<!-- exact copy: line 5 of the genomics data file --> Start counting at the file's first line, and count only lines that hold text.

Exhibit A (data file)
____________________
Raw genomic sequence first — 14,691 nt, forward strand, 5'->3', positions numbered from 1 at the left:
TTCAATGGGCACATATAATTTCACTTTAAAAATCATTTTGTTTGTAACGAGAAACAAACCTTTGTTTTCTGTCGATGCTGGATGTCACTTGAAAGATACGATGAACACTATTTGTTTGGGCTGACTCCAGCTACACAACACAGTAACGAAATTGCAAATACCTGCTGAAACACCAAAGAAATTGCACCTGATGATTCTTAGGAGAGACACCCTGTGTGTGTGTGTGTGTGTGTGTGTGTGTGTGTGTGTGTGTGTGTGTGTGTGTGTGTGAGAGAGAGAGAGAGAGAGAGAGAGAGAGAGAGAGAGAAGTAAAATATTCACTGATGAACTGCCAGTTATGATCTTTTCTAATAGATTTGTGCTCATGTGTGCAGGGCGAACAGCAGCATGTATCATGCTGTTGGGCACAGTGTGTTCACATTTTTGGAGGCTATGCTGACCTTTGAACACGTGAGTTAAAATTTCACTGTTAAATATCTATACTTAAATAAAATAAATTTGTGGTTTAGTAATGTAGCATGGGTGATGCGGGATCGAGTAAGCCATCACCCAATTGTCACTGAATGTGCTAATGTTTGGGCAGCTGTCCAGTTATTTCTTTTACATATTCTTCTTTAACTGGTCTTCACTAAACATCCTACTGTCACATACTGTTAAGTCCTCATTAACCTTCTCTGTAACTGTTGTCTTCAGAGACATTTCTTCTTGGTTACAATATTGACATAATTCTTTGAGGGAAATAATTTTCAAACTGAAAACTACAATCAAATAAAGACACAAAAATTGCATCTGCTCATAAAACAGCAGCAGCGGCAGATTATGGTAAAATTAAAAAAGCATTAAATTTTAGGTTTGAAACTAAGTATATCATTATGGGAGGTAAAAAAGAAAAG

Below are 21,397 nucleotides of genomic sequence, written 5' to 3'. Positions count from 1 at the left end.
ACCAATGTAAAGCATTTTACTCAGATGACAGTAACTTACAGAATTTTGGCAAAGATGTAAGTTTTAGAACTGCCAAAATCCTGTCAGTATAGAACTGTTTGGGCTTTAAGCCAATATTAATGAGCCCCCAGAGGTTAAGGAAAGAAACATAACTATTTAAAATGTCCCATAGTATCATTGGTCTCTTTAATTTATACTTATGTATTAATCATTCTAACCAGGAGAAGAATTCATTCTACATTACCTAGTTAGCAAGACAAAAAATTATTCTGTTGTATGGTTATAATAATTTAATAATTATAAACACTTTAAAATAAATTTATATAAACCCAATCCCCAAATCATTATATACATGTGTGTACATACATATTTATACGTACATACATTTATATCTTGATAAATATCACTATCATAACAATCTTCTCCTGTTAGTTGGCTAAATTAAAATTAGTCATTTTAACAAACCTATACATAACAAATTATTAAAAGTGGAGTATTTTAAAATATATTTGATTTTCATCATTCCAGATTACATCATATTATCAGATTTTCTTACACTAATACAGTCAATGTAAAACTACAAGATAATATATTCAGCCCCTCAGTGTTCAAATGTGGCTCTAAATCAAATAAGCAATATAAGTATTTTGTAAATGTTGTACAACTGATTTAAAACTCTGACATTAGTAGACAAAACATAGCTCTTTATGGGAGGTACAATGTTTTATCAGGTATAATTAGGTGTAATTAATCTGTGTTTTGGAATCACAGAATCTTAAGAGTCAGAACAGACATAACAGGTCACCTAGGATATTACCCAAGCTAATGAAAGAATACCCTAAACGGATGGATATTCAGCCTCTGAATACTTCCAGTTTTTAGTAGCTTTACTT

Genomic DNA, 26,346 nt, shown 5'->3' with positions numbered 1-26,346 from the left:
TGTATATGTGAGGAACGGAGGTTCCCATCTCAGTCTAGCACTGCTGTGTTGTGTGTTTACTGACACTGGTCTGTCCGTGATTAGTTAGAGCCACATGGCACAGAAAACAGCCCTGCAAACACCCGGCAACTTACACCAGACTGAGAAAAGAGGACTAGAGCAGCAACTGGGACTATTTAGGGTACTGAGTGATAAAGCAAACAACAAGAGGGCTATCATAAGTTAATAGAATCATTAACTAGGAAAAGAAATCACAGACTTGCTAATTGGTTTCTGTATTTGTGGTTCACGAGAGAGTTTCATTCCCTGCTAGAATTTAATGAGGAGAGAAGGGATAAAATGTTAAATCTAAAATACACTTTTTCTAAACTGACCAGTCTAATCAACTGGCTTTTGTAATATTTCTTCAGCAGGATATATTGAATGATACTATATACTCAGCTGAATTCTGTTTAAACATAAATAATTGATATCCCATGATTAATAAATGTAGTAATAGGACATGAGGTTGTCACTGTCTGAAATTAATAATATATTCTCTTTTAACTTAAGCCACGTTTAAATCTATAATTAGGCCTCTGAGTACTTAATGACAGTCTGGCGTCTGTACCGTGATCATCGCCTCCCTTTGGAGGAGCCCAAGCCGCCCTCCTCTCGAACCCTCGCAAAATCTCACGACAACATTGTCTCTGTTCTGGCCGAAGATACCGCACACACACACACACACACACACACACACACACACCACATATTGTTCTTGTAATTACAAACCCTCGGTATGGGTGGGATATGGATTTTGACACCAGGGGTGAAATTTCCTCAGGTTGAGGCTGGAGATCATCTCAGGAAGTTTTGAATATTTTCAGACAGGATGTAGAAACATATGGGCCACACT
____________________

Genomic DNA, 26,346 nt, shown 5'->3' with positions numbered 1-26,346 from the left: